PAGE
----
The Wandering Bush Sect may not have had a glorious name, but they derived their name from a stubborn, troublesome plant. Their cultivation style focused on mobility and tenacity, forcing others to have a tough time trying to take them down. There was another name for them, though not one used by anyone who intended to be friendly. The Tumbleweed Sect. For obvious reasons, nobody wanted to be called a weed. 

Maiara Blackwood felt that the Order of Ninety-Nine Stars had been treating them with a proper amount of respect, but she was a little bit miffed at seeing her opponent. Was she facing off against a little girl? Well, she supposed she was more properly a young woman in her early teens. But she couldn’t have been cultivating for long. While it was somewhat disappointing to be matched with her, at least Maiara could pick up a win for her sect. 

She held her buckler and shortsword at the ready. Even though she wasn’t making use of oversized pieces of equipment, as a cultivator of the Wandering Bush Sect she shouldn’t be underestimated. A buckler was no worse than any other sort of shield. It was better, in some ways, since it required a smaller amount of material and thus could be made of more expensive components.

The battle quickly began. It was of no concern that her opponent was an archer. She wouldn’t let arrows past her guard. She swiftly moved forward, blocking the first shot from the young woman directly. Maiara had to admit there was a decent amount of power behind the arrows composed solely out of energy. Taking them head on would be inefficient, and it would be better to angle her buckler for future shots. Maiara had to admit she’d underestimated her opponent because of her looks, but of course their cultivations weren’t too dissimilar. On the boundary between early and mid Spirit Building, in fact.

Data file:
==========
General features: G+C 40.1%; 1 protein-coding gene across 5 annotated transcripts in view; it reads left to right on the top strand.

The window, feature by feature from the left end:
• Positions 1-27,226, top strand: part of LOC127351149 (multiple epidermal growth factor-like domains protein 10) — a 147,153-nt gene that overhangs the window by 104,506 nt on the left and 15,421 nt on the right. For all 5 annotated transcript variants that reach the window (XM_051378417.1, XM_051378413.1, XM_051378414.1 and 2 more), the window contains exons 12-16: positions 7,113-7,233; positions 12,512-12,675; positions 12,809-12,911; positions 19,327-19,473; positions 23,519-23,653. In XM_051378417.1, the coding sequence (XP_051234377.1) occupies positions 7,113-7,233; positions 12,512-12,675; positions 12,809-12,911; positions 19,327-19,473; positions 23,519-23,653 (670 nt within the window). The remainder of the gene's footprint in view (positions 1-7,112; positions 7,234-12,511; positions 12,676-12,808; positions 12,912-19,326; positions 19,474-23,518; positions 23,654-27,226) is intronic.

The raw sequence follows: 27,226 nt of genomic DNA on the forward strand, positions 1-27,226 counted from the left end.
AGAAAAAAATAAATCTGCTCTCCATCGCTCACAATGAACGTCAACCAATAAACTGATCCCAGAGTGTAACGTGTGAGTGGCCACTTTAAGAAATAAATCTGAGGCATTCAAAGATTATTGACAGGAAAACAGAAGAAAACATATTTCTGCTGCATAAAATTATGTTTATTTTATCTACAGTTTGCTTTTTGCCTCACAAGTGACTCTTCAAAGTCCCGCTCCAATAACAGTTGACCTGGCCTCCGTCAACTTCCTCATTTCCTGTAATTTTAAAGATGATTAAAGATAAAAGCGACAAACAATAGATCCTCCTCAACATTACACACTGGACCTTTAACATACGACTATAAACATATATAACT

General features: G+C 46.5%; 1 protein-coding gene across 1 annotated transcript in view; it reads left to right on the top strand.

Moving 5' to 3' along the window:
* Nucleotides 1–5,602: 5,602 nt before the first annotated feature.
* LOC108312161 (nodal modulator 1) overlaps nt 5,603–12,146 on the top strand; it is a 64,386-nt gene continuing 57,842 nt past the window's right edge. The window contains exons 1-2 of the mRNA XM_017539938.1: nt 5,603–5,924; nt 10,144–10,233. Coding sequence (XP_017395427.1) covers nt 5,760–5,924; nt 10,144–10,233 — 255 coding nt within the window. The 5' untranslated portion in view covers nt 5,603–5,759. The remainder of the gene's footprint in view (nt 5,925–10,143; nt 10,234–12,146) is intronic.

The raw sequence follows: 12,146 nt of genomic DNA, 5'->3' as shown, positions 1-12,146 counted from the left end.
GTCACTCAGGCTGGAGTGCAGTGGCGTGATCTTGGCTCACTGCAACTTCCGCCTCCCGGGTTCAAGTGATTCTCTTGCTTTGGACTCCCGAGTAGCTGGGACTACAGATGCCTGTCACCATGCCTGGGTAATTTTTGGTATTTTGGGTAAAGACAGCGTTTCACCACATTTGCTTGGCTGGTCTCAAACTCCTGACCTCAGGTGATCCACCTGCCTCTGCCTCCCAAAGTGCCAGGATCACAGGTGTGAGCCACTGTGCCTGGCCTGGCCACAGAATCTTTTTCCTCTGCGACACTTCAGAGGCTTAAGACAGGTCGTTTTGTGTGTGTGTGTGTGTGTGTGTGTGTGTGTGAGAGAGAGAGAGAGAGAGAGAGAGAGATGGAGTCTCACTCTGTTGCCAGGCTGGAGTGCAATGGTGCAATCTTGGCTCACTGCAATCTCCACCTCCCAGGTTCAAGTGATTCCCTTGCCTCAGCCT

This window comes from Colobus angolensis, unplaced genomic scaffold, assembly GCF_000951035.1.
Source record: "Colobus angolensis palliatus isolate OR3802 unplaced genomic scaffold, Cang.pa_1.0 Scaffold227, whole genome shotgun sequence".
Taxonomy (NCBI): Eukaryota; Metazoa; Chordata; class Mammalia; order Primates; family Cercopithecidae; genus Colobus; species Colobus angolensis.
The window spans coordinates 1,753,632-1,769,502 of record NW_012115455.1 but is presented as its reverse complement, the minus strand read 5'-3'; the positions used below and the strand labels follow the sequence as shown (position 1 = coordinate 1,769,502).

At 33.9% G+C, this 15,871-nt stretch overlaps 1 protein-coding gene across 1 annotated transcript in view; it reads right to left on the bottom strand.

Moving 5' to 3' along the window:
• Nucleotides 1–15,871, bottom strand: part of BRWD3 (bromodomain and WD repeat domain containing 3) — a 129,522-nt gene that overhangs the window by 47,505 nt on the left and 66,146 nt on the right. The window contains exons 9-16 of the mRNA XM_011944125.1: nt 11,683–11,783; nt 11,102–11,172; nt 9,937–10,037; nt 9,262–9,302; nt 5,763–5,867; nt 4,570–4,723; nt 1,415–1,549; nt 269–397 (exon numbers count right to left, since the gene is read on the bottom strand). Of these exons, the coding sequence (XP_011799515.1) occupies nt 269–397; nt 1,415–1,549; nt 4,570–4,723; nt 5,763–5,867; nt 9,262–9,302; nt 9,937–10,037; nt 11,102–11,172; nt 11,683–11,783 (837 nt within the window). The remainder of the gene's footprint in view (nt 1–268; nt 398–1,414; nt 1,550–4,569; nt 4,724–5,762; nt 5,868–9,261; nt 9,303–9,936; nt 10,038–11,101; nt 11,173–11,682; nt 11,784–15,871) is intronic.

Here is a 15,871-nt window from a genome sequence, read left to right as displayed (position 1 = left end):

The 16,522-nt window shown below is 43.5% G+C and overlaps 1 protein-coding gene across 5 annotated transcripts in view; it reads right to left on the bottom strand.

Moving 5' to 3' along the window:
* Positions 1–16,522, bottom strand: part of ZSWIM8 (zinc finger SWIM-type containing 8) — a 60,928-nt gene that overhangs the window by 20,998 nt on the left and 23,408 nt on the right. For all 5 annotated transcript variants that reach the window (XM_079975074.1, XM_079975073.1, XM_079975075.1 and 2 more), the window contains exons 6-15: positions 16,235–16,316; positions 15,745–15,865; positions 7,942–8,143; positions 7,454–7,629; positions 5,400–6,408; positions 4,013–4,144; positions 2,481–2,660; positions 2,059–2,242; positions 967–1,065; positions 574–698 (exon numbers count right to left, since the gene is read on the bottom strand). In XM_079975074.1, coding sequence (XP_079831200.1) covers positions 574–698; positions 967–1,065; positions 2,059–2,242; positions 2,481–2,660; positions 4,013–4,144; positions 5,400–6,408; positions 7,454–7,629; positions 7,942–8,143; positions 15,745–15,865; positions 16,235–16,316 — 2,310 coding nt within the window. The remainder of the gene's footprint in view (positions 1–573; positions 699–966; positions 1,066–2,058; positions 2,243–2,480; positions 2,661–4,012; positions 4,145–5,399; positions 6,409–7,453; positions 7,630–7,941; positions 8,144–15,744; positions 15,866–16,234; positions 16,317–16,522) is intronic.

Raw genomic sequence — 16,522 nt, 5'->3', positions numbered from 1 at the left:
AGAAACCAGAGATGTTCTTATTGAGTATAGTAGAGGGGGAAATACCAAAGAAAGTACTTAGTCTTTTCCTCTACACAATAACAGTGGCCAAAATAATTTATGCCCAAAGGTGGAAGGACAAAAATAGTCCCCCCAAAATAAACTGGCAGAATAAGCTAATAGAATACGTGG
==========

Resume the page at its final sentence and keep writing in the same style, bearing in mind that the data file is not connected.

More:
Maiara quickly closed the distance between herself and her opponent. That was key when fighting someone with greater range. The speed with which her opponent, Alva, managed to condense and fire energy arrows was quite impressive. She shot three before Maiara was even halfway to her. Then she began to move as well, dodging and weaving around the terrain of the battlefield, rocky crags and uneven sandy soil. Everything she did was to prevent Maiara from closing properly, but Maiara was extremely comfortable with the local arena. She wasn’t slowed down much. Even when she was forced to dodge an attack instead of just blocking, she moved forward, flipping and twisting in small hops. 

As she got close she could see her opponent getting desperate, firing arrows faster than she could fully power. Maiara’s left arm darted and blocked one directly, not even needing to use energy to soften the blow. In the next motion she cartwheeled closer while avoiding two more arrows shot together. She was only a few steps away. 

She almost missed the arrows coming in from behind her, circling back around. But the tenacity of the Wandering Bush Sect wasn’t for nothing. She solidified the energy behind her and negated the attacks while still managing to close the distance to her opponent. Maiara thrust out with her sword at her nearly defenseless opponent, but Alva parried the blow with her bow. Most archers were concerned about damage to their weapon and would avoid colliding weapons at all cost, but it seemed this young woman wasn’t afraid.